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Aphididae : Greenideinae : Greenideini : Greenidea


Genus Greenidea

Greenidea aphids

On this page: Greenidea ficicola

Greenidea [Greenideini]

Greenidea aphids are characterized by having numerous stiff hairs on the tergum (=dorsal surface) and siphunculi. Their antennae are 6-segmented. Antennal hairs are partly long, partly short, with the long ones mostly directed inwards and the short ones outwards. The fore wing has the media vein twice branched, and the radius more or less curved; the hind wing has two oblique veins. The tibiae have 4 distinct spines, and the first tarsal joint has 7 hairs. The abdominal tergum is mostly sclerotic, pale to blackish brown with many stiff hairs which nearly always have serrated, forked or branched apices. Sometimes the bases of hairs are on circular differently-coloured spots on the tergites. The siphunculi are variable in shape and length, but in apterae are always more-or-less curved outwards, narrowing to the base and to apex. In alatae the siphunculi are more cylindrical on the basal half, less curved, and attenuated and curved outwards at the apex. The siphunculi are always covered with long hairs. Aphids in subgenus Greenidea have strong transverse reticulations covering most of the length of the siphunculi; in subgenus Trichosiphum these reticulations are only at the base. The cauda is more or less semicircular with, at its apex, a style-like process which may be only a small point, but is frequently twice as long as wide at base.

Greenidea feed on the twigs and undersides of leaves of various trees. Some of the most common and widespread species seem to be mainly or entirely anholocyclic, reproducing only parthenogenetically. However, other species produce winged males and oviparae in spring and summer. Species in the subgenus Greenidea are recorded from an area reaching from southern India to Java and southern China. Subgenus Trichosiphum has a similar southern distribution to Greenidea, but goes further north, and has been recorded from near Chabarowsk in south-eastern Russia. Species in subgenus Paragreenidea are found in India, China & Taiwan. Greenidea (Trichosiphum) psidii has been introduced to North & South America. Greenidea (Greenidea) ficicola has been introduced to many parts of the world, and now has a cosmopolitan distribution.


Greenidea ficicola (Hairy-tailed fig aphid)

Adult apterae of Greenidea ficicola (see first picture below) are yellowish brown to green to dark brown. Their antennae are 6-segmented, and get gradually slightly darker towards the apex. The antennal terminal process is 2.26-2.72 times as long as the base of the last antennal segment. The longest hair on antennal segment III is 2.0-3.4 times the basal diameter of that segment. The apical rostral segment (RIV+V) is 1.84-2.42 times the length of the second hind tarsal segment (HTII). The abdominal dorsum is sclerotised with circular well-defined paler zones round the bases of each of the larger hairs. The dorsal hairs are large, thick and stiff, with singly or multiply-branched apices. Siphunculi have the base pale brown and get darker towards the apices. The siphunculi are curved outwards and are 0.31-0.41 times the body length (cf. Greenidea artocarpi in India, which has siphunculi a little over half the body length). There are numerous hairs on the siphunculi, as well as reticulations covering most of the length of the siphunculi (cf. Greenidea psidii in Asia & USA, which has reticulations only at the siphuncular base). The cauda has a distinct median conical process.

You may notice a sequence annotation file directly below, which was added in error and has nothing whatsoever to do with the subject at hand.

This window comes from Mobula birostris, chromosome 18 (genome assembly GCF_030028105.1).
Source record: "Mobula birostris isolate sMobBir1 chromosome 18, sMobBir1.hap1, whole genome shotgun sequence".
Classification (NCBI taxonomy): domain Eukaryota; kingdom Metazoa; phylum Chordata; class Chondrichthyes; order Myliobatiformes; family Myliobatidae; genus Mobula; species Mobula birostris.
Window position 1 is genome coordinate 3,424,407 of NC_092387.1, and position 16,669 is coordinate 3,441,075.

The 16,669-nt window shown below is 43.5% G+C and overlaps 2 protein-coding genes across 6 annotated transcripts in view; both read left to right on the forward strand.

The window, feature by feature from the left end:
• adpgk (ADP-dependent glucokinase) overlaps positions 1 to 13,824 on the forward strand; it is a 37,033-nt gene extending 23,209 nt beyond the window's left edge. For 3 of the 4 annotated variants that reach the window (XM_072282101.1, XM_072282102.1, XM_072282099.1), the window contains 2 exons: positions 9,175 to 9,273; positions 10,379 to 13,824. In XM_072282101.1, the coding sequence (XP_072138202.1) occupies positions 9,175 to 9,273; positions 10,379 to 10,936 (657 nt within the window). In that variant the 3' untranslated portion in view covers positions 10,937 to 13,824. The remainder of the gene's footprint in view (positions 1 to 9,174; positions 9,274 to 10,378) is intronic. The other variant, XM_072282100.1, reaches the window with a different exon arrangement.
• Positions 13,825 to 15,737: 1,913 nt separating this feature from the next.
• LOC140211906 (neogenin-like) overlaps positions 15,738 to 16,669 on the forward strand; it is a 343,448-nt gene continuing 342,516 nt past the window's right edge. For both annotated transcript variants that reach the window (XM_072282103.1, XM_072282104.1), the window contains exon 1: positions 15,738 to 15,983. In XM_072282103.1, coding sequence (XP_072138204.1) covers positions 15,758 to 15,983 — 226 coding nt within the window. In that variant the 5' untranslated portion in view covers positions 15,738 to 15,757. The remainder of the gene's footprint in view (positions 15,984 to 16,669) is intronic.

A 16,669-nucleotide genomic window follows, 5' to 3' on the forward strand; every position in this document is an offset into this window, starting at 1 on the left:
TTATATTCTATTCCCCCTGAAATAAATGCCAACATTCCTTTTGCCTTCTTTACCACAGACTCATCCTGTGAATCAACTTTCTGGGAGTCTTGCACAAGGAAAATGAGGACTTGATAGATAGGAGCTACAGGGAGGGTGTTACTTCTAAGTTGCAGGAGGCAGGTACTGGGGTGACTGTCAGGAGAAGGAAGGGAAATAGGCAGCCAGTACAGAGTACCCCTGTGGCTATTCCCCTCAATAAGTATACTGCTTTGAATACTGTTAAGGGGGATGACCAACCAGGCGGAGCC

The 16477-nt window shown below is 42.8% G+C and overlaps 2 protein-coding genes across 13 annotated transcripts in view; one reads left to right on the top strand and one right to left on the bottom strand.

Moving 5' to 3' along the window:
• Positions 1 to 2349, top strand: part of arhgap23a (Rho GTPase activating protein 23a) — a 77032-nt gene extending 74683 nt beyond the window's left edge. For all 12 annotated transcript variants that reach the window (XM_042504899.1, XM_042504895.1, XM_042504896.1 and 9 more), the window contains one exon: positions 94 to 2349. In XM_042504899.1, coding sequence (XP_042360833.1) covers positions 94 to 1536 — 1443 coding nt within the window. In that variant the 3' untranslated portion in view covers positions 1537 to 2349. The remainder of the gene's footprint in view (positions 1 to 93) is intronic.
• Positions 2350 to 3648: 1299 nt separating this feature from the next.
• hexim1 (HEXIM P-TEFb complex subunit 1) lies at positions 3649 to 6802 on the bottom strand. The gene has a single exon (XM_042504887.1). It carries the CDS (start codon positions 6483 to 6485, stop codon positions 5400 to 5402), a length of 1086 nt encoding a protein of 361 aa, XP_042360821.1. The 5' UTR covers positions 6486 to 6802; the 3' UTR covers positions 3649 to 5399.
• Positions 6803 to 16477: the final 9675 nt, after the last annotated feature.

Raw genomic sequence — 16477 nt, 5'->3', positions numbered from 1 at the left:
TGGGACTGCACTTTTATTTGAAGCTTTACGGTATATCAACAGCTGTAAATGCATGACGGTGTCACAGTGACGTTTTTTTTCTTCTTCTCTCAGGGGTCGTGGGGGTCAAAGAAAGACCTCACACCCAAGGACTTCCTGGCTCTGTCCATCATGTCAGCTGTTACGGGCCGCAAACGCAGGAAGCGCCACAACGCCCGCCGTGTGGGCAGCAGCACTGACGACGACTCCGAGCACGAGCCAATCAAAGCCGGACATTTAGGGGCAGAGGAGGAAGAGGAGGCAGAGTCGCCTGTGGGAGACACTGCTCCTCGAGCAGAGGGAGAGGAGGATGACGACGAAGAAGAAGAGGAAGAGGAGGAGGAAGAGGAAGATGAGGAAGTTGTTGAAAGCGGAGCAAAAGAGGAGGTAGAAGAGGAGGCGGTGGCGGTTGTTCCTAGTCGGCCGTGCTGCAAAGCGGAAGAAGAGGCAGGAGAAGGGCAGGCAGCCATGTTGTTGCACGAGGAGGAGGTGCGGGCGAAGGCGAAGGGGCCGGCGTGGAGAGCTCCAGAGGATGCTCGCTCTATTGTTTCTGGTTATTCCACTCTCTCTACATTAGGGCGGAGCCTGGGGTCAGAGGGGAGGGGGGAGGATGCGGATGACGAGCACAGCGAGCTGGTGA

Both images copyright Jeffrey W. Lotz, Florida Dept. Agric, under a Creative Commons license.

Alatae of Greenidea ficicola (see second picture above and below) have 17-21 secondary rhinaria on antennal segment III, in a line and not crowded or touching each other (cf. Greenidea psidii, which has 20-31 rhinaria on that segment, some crowded and not in line with the others, often touching). There are narrow black cross bands over abdominal tergites I-III and broad, near-contiguous, cross bands over the posterior segments. The outward curving siphunculi of alatae are hairy as in the apterae, but are completely black and markedly longer at 0.55-0.76 times the body length. Immature Greenidea ficicola (see first picture above) are greenish with pale appendages and siphunculi.

Greenidea ficicola is mostly found on fig (Ficus) species, but also occurs on common guava (Psidium guajava), Duabanga sonneratioides and possibly lychee (Litchi chinensis). They feed on the undersides of young leaves, on the shoots or on the developing fruit. The species appears to be anholocyclic, and no sexuales are known. It is sometimes attended by ants. Greenidea ficicola is native to east and south-east Asia and Australia, but is invasive in South America, Mexico, southern USA, southern Europe and Africa.



We have used the keys and species accounts of Raychaudhuri (1956), together with information from Roger Blackman & Victor Eastop in Aphids on Worlds Plants. We fully acknowledge these authors and those listed in the reference sections as the source for the (summarized) taxonomic information we have presented. Any errors in identification or information are ours alone, and we would be very grateful for any corrections. For assistance on the terms used for aphid morphology we suggest the figure provided by Blackman & Eastop (2006).

Useful weblinks


  • Raychaudhuri, D.N. (1956). Revision of the Greenidea and related genera (Homoptera, Aphididae). Zoologische Verhandelingen 31, 107 pp. Full text